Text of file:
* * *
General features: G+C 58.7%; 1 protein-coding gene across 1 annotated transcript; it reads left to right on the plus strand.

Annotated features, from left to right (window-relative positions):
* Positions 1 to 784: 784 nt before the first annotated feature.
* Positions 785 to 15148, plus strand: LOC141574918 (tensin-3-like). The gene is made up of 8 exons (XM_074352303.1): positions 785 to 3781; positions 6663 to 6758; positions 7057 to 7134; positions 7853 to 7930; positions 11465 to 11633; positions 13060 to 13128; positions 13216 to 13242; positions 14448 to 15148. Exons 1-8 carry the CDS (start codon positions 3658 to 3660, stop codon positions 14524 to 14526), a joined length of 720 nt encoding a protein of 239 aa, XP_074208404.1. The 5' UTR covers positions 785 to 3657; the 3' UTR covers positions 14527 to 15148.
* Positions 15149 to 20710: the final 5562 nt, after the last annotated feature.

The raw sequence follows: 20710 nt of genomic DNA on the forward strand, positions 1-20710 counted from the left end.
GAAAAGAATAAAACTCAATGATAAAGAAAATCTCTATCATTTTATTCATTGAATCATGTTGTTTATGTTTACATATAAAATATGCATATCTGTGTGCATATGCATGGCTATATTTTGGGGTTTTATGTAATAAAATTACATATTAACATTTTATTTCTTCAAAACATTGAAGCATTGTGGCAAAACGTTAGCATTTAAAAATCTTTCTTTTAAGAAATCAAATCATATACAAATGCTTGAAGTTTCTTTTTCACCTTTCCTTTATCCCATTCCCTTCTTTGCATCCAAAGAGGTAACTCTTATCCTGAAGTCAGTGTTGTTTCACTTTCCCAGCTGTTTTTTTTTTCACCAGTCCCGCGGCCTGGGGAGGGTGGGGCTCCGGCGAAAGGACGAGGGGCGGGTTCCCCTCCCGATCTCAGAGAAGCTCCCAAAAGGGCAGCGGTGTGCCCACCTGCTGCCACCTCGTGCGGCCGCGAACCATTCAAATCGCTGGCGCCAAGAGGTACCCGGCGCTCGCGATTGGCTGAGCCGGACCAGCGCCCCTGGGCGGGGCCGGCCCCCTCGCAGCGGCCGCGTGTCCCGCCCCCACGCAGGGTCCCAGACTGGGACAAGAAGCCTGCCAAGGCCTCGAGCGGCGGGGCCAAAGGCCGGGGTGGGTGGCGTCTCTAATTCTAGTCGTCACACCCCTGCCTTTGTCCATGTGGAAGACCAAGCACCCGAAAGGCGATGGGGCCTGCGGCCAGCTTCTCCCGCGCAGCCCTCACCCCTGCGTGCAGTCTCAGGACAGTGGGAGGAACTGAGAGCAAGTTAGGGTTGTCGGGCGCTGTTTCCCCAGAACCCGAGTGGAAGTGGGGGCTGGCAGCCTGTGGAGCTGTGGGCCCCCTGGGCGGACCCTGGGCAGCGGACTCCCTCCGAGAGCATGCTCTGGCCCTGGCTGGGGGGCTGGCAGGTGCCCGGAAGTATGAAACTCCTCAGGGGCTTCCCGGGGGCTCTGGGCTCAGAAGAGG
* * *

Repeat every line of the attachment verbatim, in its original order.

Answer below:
General features: G+C 58.7%; 1 protein-coding gene across 1 annotated transcript; it reads left to right on the plus strand.

Annotated features, from left to right (window-relative positions):
* Positions 1 to 784: 784 nt before the first annotated feature.
* Positions 785 to 15148, plus strand: LOC141574918 (tensin-3-like). The gene is made up of 8 exons (XM_074352303.1): positions 785 to 3781; positions 6663 to 6758; positions 7057 to 7134; positions 7853 to 7930; positions 11465 to 11633; positions 13060 to 13128; positions 13216 to 13242; positions 14448 to 15148. Exons 1-8 carry the CDS (start codon positions 3658 to 3660, stop codon positions 14524 to 14526), a joined length of 720 nt encoding a protein of 239 aa, XP_074208404.1. The 5' UTR covers positions 785 to 3657; the 3' UTR covers positions 14527 to 15148.
* Positions 15149 to 20710: the final 5562 nt, after the last annotated feature.

The raw sequence follows: 20710 nt of genomic DNA on the forward strand, positions 1-20710 counted from the left end.
GAAAAGAATAAAACTCAATGATAAAGAAAATCTCTATCATTTTATTCATTGAATCATGTTGTTTATGTTTACATATAAAATATGCATATCTGTGTGCATATGCATGGCTATATTTTGGGGTTTTATGTAATAAAATTACATATTAACATTTTATTTCTTCAAAACATTGAAGCATTGTGGCAAAACGTTAGCATTTAAAAATCTTTCTTTTAAGAAATCAAATCATATACAAATGCTTGAAGTTTCTTTTTCACCTTTCCTTTATCCCATTCCCTTCTTTGCATCCAAAGAGGTAACTCTTATCCTGAAGTCAGTGTTGTTTCACTTTCCCAGCTGTTTTTTTTTTCACCAGTCCCGCGGCCTGGGGAGGGTGGGGCTCCGGCGAAAGGACGAGGGGCGGGTTCCCCTCCCGATCTCAGAGAAGCTCCCAAAAGGGCAGCGGTGTGCCCACCTGCTGCCACCTCGTGCGGCCGCGAACCATTCAAATCGCTGGCGCCAAGAGGTACCCGGCGCTCGCGATTGGCTGAGCCGGACCAGCGCCCCTGGGCGGGGCCGGCCCCCTCGCAGCGGCCGCGTGTCCCGCCCCCACGCAGGGTCCCAGACTGGGACAAGAAGCCTGCCAAGGCCTCGAGCGGCGGGGCCAAAGGCCGGGGTGGGTGGCGTCTCTAATTCTAGTCGTCACACCCCTGCCTTTGTCCATGTGGAAGACCAAGCACCCGAAAGGCGATGGGGCCTGCGGCCAGCTTCTCCCGCGCAGCCCTCACCCCTGCGTGCAGTCTCAGGACAGTGGGAGGAACTGAGAGCAAGTTAGGGTTGTCGGGCGCTGTTTCCCCAGAACCCGAGTGGAAGTGGGGGCTGGCAGCCTGTGGAGCTGTGGGCCCCCTGGGCGGACCCTGGGCAGCGGACTCCCTCCGAGAGCATGCTCTGGCCCTGGCTGGGGGGCTGGCAGGTGCCCGGAAGTATGAAACTCCTCAGGGGCTTCCCGGGGGCTCTGGGCTCAGAAGAGG